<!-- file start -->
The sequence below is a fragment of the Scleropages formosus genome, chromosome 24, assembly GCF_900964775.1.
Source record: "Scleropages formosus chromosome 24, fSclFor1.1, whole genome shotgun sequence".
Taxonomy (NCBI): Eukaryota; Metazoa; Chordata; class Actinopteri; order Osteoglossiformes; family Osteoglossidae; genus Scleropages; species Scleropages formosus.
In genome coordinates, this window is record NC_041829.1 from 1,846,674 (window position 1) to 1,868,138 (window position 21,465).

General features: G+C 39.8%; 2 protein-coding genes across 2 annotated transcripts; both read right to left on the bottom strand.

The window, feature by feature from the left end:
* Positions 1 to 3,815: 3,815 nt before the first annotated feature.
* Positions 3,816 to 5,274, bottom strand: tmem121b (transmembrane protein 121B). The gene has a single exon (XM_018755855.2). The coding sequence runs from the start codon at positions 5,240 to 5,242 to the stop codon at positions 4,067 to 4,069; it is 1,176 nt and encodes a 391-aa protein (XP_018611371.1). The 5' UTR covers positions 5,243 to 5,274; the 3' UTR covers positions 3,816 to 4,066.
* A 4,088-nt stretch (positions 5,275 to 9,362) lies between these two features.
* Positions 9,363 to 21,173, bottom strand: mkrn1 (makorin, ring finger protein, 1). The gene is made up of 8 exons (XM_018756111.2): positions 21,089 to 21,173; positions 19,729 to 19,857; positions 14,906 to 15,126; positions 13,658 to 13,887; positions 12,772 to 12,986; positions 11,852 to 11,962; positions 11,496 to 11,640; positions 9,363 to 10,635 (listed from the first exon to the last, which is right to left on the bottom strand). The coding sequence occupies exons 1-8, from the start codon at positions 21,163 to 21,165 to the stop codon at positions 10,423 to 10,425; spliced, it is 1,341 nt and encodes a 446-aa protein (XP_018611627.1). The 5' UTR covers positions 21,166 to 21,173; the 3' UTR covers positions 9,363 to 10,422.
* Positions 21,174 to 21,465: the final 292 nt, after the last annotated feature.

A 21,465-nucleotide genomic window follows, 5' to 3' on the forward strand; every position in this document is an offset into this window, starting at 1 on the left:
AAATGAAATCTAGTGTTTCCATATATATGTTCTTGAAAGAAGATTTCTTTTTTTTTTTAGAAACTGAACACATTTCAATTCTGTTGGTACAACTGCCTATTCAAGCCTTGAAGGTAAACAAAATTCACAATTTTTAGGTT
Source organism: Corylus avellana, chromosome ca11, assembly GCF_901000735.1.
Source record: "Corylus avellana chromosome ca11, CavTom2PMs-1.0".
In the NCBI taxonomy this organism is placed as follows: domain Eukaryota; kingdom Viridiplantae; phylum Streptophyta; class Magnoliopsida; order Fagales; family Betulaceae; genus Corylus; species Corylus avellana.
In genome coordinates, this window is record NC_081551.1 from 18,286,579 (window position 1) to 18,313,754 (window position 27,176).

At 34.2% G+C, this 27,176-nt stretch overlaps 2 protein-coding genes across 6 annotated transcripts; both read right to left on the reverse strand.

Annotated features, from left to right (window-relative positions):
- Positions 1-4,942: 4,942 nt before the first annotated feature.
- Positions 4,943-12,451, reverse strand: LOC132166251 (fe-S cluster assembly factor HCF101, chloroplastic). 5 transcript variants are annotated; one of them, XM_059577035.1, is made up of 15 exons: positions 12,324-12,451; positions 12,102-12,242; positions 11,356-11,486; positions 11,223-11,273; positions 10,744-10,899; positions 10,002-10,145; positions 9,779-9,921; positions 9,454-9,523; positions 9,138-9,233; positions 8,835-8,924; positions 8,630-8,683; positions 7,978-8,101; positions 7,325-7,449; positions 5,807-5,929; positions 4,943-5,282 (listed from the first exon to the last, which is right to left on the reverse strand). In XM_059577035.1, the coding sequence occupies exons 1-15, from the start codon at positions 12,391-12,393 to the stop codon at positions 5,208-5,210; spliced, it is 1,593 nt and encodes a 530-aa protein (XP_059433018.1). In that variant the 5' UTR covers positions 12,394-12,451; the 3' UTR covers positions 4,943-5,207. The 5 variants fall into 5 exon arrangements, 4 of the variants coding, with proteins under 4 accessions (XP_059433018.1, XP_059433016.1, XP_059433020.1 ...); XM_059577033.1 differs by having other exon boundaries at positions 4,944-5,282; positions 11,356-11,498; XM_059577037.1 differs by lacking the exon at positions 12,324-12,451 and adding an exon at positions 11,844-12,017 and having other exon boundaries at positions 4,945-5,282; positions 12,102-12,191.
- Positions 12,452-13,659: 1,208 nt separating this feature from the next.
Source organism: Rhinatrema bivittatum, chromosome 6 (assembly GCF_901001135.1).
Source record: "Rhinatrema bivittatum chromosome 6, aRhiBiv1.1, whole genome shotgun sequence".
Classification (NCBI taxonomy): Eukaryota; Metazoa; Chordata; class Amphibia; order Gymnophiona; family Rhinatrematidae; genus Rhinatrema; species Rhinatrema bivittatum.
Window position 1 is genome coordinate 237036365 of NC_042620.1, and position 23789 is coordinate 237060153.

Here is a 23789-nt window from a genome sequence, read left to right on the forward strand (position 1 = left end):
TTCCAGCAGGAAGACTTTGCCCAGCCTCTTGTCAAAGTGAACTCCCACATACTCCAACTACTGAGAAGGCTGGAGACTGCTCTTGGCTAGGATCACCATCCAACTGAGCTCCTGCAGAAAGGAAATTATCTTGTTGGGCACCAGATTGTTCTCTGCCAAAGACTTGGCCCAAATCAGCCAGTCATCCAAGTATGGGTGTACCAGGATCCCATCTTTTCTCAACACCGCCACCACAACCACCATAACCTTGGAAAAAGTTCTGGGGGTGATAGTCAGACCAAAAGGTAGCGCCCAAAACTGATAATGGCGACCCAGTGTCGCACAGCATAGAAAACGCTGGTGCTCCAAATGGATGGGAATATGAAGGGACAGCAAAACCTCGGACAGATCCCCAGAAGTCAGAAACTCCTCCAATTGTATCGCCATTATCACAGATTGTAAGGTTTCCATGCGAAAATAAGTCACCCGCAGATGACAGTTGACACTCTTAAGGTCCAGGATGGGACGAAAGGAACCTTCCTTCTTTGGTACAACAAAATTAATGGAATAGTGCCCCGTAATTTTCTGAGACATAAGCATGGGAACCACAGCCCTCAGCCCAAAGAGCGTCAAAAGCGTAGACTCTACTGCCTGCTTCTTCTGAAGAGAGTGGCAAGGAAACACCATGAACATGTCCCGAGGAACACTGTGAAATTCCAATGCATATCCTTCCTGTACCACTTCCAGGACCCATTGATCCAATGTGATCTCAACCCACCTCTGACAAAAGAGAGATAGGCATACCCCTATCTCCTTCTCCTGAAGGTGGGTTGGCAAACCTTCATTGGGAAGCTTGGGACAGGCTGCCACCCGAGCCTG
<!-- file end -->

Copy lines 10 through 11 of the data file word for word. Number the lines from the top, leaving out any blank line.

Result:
* Positions 9,363 to 21,173, bottom strand: mkrn1 (makorin, ring finger protein, 1). The gene is made up of 8 exons (XM_018756111.2): positions 21,089 to 21,173; positions 19,729 to 19,857; positions 14,906 to 15,126; positions 13,658 to 13,887; positions 12,772 to 12,986; positions 11,852 to 11,962; positions 11,496 to 11,640; positions 9,363 to 10,635 (listed from the first exon to the last, which is right to left on the bottom strand). The coding sequence occupies exons 1-8, from the start codon at positions 21,163 to 21,165 to the stop codon at positions 10,423 to 10,425; spliced, it is 1,341 nt and encodes a 446-aa protein (XP_018611627.1). The 5' UTR covers positions 21,166 to 21,173; the 3' UTR covers positions 9,363 to 10,422.
* Positions 21,174 to 21,465: the final 292 nt, after the last annotated feature.